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Brevard, NC + Sustainable Approaches = Jobs and a Cleaner Environment

2011 November 22

By Matthew Dalbey

On November 17, I traveled with Deputy Administrator Bob Perciasepe and USDA Deputy Secretary Kathleen Merrigan to Brevard, North Carolina, a town of fewer than 7,000 people in the Blue Ridge Mountains. The deputies held a roundtable discussion with local officials, community organizations and businesses under the auspices of the White House Rural Council, and released a report, Supporting Sustainable Rural Communities , by the HUD-DOT-EPA Partnership for Sustainable Communities and USDA.

Brevard and the surrounding region exemplify how rural towns can use sustainable approaches to create jobs and protect the environment. These approaches include economic development strategies and land use policies that support agriculture, foster thriving main streets, and build on competitive advantages to improve quality of life.

The deputies toured a former paper mill and Superfund site that has been cleaned up and is now ready for redevelopment. The mill was once the largest employer in Transylvania County, so its closure in 2002 was an economic blow. Thanks to an innovative partnership between the developers, EPA, the state of North Carolina, and other stakeholders, the site is being redeveloped with homes, stores, and accommodations for visitors to the Pisgah National Forest. The development is connected to downtown Brevard and the national forest by a bicycle and hiking trail. And it will create over 2,800 permanent jobs.

Deputy Perciasepe called the Partnership report a “physical manifestation” of the four agencies’ commitment to helping public investments work better for rural America and creating good conditions for private investment. The report outlines how rural communities can use programs from the four agencies to get better results for their economies, environment, communities, and public health. Deputy Merrigan noted the Partnership’s efforts to support main streets in small towns, which are critical to the future of rural America.

Having worked on the Partnership since it began in 2009, and particularly on rural issues, I found this trip particularly gratifying. I also enjoyed the opportunity to discuss the rural work we do with the chief operating officers of two agencies with huge footprints in rural America. It was a terrific experience to be in Brevard to hear how leaders in this region are using sustainable approaches to create great places to live—and to show other communities across the country that these strategies can improve quality of life in rural America, even in these challenging economic times.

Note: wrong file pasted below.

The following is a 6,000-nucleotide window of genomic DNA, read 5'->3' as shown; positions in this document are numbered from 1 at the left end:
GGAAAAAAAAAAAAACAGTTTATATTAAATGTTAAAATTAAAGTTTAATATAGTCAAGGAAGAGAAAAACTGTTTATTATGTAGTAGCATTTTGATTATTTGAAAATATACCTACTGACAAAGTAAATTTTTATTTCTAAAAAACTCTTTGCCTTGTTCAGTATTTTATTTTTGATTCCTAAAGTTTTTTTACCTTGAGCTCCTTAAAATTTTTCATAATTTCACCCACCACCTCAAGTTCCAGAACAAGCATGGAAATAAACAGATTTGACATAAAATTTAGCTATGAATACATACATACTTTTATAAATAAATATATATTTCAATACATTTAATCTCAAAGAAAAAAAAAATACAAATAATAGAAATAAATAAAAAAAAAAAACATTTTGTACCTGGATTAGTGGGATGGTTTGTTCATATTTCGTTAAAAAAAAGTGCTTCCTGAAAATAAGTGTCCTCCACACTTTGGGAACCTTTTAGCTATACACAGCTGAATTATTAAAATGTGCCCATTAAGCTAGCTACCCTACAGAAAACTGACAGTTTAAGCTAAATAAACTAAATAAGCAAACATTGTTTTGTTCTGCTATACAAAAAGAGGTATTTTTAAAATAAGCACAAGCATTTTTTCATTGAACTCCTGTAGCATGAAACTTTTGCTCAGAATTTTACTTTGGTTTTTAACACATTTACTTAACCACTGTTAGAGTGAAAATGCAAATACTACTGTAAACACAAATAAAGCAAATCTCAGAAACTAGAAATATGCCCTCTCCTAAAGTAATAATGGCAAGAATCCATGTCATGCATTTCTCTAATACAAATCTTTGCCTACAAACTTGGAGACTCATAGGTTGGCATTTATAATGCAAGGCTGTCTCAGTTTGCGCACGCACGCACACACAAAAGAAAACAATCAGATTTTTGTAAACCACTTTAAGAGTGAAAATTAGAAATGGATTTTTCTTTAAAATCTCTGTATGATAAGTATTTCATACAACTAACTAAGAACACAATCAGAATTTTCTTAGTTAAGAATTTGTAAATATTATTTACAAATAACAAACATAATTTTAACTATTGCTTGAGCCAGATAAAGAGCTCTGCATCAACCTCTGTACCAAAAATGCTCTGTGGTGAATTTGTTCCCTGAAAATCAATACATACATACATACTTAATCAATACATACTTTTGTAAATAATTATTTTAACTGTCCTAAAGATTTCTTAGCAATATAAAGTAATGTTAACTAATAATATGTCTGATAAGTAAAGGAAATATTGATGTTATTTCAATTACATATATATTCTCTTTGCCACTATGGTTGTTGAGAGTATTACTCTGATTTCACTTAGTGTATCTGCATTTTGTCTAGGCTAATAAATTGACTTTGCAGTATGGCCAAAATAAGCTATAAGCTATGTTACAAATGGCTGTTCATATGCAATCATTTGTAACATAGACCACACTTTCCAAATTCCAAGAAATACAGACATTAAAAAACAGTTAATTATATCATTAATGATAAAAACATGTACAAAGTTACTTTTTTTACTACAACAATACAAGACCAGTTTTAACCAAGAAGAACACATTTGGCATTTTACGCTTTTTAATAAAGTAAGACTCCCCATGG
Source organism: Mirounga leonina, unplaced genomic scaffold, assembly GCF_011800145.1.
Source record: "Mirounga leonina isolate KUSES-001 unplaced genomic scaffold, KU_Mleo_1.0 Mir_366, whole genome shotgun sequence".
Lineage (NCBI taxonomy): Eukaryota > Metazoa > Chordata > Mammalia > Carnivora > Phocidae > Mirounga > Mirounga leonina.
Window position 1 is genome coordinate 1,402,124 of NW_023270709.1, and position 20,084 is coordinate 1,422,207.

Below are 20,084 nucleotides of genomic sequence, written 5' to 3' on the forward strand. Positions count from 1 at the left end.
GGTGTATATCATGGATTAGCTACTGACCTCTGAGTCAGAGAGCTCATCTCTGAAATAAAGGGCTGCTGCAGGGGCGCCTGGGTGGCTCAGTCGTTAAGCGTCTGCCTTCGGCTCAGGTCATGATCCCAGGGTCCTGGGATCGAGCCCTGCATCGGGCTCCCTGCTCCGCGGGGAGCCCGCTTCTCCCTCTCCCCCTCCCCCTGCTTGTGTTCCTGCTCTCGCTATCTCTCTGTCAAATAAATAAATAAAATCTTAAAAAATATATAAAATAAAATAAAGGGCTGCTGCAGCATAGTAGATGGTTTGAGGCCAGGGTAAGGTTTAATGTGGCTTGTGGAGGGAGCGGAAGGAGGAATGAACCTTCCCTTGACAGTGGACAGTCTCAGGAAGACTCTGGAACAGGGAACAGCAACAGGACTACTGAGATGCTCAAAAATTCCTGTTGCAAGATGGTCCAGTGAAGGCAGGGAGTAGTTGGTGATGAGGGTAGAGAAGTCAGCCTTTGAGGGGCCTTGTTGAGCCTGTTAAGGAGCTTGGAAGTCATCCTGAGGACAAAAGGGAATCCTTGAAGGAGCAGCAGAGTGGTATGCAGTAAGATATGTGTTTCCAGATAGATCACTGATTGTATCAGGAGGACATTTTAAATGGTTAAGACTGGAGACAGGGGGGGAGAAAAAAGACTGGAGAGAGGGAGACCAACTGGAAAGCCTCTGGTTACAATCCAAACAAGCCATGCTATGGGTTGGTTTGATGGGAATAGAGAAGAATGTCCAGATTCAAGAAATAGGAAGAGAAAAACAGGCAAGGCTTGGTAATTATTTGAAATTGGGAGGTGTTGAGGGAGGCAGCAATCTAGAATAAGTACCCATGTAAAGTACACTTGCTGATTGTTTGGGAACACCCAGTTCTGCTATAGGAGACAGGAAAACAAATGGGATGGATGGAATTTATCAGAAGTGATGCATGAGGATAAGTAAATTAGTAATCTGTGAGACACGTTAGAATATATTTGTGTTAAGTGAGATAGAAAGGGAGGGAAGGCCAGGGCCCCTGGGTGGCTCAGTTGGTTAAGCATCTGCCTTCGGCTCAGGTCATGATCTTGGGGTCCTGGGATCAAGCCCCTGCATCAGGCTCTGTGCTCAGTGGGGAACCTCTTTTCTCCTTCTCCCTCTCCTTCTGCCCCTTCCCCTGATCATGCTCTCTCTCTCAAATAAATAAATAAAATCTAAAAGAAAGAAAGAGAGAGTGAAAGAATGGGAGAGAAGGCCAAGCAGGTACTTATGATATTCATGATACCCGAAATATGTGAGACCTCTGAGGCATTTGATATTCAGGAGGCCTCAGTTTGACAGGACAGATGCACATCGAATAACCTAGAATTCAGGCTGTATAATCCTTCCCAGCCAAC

About the author: Matthew Dalbey is director of the Federal and State Division in the Office of Sustainable Communities.

Editor’s Note: The opinions expressed in Greenversations are those of the author. They do not reflect EPA policy, endorsement, or action, and EPA does not verify the accuracy or science of the contents of the blog.

Editor's Note: The opinions expressed here are those of the author. They do not reflect EPA policy, endorsement, or action, and EPA does not verify the accuracy or science of the contents of the blog.

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3 Responses leave one →
  1. armansyahardanis permalink
    November 22, 2011

    Back To Rural : I Am Regret !

    I was born in urban city 56 years ago. I often see, read the news and watch the TV, the rural move spread to be an urban community on worldwide. However, in fact, they are the mainstream of strengthen of planet endurance. I am regret not to be born there, but after read this post be treated. Good idea…..

  2. Kiyahisa Tanada permalink
    November 23, 2011

    Will not the mechanization of the agriculture evolve more?
    Aging of the agriculture working population gradually advances.
    There is the issue of employment of the veteran, too.
    I think so that reduction of the work force cost advances by evolution of the mechanization.

  3. Brooke L. permalink
    November 27, 2011

    I would be interested to see exactly what the EPA is doing to reach out not only to this community, but others as well. Part of the larger problem is that smaller, rural communities are unaware of the resources the federal government can provide them to enhance their economic development. Another issue I would be interested in hearing about are the potential conflicts with EPA and local regulations. Sometimes local regulations are developed that unintentionally conflict with older EPA regulations. The result can sometimes be very costly to local communities, so I would be interested to see what the EPA is doing to solve those problems. It might be a good idea for EPA officials conducting these roundtables to be sure to discuss this issue with rural communities.

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